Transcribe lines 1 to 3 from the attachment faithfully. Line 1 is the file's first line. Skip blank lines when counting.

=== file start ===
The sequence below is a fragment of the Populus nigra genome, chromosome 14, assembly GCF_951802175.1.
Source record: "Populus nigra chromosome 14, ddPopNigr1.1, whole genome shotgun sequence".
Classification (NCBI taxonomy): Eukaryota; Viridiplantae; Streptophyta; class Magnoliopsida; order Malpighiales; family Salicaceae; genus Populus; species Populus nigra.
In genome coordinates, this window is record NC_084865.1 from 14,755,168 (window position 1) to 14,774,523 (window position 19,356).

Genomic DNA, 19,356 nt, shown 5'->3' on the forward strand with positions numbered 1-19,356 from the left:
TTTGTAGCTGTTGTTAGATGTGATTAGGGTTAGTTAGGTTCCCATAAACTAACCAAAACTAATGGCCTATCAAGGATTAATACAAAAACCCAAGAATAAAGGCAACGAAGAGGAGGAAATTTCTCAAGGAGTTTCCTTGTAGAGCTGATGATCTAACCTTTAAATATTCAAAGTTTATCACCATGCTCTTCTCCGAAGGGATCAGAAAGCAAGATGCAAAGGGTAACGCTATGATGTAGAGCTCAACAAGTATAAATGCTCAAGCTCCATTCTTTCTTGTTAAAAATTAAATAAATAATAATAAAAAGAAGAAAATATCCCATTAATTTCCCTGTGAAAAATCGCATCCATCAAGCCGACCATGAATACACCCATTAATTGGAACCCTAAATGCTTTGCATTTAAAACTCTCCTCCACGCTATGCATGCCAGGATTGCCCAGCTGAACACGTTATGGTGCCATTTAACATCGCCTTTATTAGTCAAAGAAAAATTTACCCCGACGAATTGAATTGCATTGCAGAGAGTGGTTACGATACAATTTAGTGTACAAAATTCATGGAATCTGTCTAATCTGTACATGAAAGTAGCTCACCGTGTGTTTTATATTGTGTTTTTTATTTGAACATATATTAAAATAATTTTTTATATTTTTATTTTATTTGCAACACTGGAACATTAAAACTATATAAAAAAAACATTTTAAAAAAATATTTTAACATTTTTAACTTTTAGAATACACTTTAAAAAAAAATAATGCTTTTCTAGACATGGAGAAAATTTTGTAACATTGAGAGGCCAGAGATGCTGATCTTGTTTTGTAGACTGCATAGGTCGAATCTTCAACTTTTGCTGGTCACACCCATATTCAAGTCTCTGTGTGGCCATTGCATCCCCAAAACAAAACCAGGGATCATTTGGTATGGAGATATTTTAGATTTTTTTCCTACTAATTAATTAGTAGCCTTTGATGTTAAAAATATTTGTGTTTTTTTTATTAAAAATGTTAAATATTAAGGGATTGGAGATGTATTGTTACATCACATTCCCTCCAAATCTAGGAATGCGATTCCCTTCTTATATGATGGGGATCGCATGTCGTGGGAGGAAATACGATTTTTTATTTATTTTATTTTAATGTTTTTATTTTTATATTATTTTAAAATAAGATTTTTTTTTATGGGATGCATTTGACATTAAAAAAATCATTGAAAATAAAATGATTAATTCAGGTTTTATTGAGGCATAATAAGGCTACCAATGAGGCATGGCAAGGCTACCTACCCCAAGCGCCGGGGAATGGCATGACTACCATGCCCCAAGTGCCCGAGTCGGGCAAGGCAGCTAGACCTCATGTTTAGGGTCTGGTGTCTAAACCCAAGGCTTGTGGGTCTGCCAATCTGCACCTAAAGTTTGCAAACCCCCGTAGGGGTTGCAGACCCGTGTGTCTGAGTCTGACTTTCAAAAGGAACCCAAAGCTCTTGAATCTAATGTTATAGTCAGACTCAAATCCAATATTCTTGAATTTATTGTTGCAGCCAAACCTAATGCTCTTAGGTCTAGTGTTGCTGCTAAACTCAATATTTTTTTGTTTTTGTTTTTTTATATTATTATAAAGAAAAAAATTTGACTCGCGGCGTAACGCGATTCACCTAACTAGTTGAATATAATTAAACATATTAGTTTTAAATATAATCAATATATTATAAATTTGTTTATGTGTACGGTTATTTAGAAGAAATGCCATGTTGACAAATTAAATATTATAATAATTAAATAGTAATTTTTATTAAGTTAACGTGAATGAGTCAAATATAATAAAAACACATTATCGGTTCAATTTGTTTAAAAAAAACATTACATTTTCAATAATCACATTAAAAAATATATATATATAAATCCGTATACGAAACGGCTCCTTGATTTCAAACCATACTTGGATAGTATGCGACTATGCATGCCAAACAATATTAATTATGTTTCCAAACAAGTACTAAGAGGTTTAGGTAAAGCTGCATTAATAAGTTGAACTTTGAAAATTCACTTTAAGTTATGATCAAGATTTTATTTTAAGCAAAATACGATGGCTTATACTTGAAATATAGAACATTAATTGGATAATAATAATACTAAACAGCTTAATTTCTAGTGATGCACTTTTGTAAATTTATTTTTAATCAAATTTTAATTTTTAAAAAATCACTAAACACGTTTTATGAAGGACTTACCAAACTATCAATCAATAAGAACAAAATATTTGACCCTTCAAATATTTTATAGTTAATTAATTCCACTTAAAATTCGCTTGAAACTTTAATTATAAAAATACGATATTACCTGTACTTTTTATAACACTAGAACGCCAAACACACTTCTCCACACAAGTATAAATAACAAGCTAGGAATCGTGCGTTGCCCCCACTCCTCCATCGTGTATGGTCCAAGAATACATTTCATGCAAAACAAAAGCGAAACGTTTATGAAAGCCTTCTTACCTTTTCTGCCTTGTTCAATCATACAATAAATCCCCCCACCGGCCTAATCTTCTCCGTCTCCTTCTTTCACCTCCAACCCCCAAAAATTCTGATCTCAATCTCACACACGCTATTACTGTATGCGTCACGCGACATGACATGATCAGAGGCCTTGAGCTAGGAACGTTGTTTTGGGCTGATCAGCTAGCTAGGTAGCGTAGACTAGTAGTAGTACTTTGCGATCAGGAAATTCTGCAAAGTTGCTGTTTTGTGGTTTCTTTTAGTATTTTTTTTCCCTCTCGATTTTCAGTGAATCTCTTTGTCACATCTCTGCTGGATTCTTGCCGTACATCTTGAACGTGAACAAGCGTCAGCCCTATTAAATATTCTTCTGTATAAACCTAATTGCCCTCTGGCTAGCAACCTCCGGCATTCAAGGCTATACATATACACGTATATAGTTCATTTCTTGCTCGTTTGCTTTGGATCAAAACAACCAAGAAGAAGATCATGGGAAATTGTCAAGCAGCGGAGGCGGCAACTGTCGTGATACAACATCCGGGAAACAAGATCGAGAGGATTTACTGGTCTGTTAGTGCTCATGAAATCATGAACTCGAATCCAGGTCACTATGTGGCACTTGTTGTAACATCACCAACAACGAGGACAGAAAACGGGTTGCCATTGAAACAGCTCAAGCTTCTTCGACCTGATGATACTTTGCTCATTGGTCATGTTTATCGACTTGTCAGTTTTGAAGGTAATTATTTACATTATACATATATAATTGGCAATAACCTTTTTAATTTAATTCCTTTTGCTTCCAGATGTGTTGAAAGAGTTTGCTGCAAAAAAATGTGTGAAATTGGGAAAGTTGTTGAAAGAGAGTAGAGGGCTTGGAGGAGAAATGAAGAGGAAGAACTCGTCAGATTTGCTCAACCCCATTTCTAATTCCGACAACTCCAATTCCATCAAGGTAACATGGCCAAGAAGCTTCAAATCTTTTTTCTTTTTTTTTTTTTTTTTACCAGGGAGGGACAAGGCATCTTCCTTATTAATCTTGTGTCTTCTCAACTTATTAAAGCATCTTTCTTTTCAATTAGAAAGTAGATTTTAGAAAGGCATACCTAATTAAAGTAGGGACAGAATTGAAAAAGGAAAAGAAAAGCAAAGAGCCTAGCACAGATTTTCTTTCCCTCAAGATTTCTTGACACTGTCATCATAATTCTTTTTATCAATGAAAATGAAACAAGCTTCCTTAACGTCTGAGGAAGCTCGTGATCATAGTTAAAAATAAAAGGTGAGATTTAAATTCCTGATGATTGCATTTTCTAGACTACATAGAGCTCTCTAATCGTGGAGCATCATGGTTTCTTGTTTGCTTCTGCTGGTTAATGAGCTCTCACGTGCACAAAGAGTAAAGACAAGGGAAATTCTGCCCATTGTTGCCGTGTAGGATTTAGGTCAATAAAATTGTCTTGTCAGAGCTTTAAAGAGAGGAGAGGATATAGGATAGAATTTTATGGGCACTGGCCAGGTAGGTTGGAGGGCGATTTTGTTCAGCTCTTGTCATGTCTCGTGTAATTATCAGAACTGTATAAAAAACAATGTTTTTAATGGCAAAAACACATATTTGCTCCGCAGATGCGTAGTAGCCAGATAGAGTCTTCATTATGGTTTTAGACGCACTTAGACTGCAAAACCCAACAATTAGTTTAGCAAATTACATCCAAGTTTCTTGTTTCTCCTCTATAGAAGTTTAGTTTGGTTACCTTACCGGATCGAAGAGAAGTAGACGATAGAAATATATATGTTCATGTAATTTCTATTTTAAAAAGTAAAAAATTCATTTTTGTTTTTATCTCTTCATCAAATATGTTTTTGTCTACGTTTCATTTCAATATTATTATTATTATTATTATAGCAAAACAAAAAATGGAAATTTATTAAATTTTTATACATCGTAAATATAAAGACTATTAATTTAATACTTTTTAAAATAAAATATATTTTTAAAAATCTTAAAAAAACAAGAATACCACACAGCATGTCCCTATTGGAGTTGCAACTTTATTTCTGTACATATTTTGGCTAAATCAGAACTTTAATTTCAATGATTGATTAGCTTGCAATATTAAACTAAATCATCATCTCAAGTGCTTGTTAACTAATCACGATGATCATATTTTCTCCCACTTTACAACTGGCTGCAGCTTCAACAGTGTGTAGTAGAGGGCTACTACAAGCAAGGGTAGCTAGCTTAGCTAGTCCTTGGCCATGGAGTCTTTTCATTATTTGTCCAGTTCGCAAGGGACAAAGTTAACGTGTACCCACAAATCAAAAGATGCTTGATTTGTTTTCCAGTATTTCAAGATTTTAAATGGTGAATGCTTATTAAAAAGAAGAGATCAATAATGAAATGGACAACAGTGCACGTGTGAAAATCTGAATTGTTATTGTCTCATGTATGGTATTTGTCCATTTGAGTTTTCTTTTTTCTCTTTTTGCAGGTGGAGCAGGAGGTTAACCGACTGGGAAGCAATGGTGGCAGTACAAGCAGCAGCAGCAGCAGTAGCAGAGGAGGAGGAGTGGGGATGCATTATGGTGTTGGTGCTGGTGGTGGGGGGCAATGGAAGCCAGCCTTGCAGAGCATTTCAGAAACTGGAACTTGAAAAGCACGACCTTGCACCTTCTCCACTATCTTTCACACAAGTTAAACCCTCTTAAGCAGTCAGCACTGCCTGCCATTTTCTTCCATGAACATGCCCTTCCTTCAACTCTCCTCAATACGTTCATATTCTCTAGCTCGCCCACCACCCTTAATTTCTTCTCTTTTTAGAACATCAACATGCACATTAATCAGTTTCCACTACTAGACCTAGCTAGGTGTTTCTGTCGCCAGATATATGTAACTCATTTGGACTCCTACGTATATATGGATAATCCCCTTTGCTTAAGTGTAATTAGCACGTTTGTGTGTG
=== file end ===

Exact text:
The sequence below is a fragment of the Populus nigra genome, chromosome 14, assembly GCF_951802175.1.
Source record: "Populus nigra chromosome 14, ddPopNigr1.1, whole genome shotgun sequence".
Classification (NCBI taxonomy): Eukaryota; Viridiplantae; Streptophyta; class Magnoliopsida; order Malpighiales; family Salicaceae; genus Populus; species Populus nigra.